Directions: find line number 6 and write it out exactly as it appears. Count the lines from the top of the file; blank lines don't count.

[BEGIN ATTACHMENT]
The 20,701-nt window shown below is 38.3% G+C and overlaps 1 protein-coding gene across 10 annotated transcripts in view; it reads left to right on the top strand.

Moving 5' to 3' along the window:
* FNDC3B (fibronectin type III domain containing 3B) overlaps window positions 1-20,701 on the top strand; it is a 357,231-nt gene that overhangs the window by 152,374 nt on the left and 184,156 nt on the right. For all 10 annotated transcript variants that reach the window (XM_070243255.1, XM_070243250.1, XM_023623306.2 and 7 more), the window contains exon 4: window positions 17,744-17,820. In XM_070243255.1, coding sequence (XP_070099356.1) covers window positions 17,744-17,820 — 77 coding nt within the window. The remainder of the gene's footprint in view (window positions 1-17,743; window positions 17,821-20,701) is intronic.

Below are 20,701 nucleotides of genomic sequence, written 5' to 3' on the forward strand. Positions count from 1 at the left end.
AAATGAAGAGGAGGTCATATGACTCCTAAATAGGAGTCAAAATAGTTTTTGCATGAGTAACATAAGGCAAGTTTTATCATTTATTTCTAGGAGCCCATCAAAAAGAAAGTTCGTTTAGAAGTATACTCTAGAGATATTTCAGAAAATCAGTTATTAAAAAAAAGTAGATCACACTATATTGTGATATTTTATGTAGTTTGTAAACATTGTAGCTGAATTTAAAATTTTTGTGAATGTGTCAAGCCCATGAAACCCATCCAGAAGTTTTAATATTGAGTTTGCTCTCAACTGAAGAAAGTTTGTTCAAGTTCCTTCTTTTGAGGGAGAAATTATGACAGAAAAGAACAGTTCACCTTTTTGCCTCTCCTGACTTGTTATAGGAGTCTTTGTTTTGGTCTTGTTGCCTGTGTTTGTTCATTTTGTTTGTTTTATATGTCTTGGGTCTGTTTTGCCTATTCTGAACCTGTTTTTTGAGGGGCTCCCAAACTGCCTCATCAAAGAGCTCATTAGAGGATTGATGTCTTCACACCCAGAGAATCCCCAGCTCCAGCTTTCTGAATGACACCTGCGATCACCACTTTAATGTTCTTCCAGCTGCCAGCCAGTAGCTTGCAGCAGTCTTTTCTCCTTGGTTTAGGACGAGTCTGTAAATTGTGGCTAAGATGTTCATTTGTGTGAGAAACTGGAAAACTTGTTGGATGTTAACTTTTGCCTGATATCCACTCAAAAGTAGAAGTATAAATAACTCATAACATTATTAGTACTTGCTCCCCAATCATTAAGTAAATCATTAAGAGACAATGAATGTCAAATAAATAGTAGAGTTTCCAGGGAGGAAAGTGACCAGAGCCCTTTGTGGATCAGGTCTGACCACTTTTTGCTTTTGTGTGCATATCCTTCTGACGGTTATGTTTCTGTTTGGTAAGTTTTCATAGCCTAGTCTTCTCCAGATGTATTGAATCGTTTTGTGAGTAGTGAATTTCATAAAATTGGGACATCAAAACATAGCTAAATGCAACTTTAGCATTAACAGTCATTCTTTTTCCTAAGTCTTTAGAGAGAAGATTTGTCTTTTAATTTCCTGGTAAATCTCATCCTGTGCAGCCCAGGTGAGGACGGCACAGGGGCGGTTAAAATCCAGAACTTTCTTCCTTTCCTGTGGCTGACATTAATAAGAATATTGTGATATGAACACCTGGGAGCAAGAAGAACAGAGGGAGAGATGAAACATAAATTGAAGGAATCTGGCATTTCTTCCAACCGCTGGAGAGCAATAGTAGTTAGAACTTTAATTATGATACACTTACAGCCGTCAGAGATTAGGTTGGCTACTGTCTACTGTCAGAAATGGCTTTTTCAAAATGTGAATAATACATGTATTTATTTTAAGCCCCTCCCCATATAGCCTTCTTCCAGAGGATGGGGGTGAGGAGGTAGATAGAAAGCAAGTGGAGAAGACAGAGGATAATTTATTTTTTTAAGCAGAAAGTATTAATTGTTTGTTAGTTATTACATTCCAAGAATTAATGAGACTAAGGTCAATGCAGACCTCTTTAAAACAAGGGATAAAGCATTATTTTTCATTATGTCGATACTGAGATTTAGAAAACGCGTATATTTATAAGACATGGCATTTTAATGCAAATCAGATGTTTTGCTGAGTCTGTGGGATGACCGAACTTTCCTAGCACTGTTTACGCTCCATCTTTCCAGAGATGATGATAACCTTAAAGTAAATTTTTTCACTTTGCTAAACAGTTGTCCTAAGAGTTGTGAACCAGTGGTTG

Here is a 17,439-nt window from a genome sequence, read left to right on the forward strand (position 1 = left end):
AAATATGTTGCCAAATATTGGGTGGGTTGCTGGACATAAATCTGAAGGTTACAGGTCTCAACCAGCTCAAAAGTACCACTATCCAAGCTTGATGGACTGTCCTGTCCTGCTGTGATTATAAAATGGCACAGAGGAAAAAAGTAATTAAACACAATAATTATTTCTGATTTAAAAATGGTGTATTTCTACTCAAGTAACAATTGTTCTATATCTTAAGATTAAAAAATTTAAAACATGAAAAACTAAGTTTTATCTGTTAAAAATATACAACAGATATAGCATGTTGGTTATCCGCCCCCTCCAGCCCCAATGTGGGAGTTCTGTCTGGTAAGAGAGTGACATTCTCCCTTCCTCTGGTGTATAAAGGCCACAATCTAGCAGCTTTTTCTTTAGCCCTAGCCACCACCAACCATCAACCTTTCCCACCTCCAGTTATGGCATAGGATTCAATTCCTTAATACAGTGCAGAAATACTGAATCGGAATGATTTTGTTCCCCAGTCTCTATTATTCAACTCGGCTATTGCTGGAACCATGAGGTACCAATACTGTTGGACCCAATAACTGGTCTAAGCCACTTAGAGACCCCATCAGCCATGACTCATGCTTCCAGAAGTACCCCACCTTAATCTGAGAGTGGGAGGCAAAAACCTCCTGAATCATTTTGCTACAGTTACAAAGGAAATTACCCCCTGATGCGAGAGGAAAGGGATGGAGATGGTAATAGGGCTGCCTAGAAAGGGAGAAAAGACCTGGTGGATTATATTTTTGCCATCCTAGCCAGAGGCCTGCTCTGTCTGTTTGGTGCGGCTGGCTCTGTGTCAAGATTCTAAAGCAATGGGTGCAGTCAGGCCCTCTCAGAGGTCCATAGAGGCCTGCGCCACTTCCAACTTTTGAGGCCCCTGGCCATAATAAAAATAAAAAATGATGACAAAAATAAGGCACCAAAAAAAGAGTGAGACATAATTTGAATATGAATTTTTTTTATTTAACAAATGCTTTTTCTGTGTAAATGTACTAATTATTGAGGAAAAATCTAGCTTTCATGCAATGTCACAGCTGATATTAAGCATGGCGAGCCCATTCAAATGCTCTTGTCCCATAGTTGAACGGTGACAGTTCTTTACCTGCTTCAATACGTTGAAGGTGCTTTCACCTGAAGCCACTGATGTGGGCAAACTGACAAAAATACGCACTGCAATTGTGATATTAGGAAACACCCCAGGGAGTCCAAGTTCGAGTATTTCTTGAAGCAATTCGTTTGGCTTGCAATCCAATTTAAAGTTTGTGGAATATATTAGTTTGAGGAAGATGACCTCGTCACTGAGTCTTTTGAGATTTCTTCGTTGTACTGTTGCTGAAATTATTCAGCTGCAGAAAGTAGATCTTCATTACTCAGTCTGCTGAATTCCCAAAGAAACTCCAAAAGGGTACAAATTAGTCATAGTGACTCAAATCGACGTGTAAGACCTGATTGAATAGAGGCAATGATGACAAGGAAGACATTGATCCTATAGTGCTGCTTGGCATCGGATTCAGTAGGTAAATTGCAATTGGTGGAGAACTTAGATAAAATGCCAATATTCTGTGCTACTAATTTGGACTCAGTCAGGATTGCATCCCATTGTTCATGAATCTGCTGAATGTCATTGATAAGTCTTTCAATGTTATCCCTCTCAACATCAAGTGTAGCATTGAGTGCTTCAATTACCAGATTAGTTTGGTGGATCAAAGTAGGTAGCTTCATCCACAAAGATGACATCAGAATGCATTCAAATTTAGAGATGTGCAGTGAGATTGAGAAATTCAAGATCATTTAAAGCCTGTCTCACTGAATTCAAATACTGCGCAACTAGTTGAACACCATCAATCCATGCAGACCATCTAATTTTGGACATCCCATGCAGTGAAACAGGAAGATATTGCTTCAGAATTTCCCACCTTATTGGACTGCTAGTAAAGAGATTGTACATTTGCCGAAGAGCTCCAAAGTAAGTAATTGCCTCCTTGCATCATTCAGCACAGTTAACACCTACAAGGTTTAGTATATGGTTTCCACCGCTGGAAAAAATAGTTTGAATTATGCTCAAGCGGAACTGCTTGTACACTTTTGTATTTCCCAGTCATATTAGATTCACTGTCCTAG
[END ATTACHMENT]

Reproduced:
Here is a 17,439-nt window from a genome sequence, read left to right on the forward strand (position 1 = left end):